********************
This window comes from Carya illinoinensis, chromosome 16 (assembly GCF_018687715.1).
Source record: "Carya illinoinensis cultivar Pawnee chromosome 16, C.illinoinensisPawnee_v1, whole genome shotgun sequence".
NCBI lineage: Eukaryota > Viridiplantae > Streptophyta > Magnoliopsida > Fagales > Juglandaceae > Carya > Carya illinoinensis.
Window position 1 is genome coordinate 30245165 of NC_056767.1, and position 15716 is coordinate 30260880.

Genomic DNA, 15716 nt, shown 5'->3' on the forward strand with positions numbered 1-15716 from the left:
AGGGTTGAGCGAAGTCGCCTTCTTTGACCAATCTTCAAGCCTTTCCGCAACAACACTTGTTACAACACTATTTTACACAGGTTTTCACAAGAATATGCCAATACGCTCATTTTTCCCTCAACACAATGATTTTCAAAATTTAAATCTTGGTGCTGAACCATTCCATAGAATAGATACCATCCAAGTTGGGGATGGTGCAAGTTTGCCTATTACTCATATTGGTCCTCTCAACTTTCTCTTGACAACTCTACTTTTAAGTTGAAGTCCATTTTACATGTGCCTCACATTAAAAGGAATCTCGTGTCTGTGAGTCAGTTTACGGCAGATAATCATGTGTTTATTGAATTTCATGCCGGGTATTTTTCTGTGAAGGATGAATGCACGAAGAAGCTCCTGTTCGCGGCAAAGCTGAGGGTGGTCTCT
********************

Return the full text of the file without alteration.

This window comes from Carya illinoinensis, chromosome 16 (assembly GCF_018687715.1).
Source record: "Carya illinoinensis cultivar Pawnee chromosome 16, C.illinoinensisPawnee_v1, whole genome shotgun sequence".
NCBI lineage: Eukaryota > Viridiplantae > Streptophyta > Magnoliopsida > Fagales > Juglandaceae > Carya > Carya illinoinensis.
Window position 1 is genome coordinate 30245165 of NC_056767.1, and position 15716 is coordinate 30260880.

Genomic DNA, 15716 nt, shown 5'->3' on the forward strand with positions numbered 1-15716 from the left:
AGGGTTGAGCGAAGTCGCCTTCTTTGACCAATCTTCAAGCCTTTCCGCAACAACACTTGTTACAACACTATTTTACACAGGTTTTCACAAGAATATGCCAATACGCTCATTTTTCCCTCAACACAATGATTTTCAAAATTTAAATCTTGGTGCTGAACCATTCCATAGAATAGATACCATCCAAGTTGGGGATGGTGCAAGTTTGCCTATTACTCATATTGGTCCTCTCAACTTTCTCTTGACAACTCTACTTTTAAGTTGAAGTCCATTTTACATGTGCCTCACATTAAAAGGAATCTCGTGTCTGTGAGTCAGTTTACGGCAGATAATCATGTGTTTATTGAATTTCATGCCGGGTATTTTTCTGTGAAGGATGAATGCACGAAGAAGCTCCTGTTCGCGGCAAAGCTGAGGGTGGTCTCT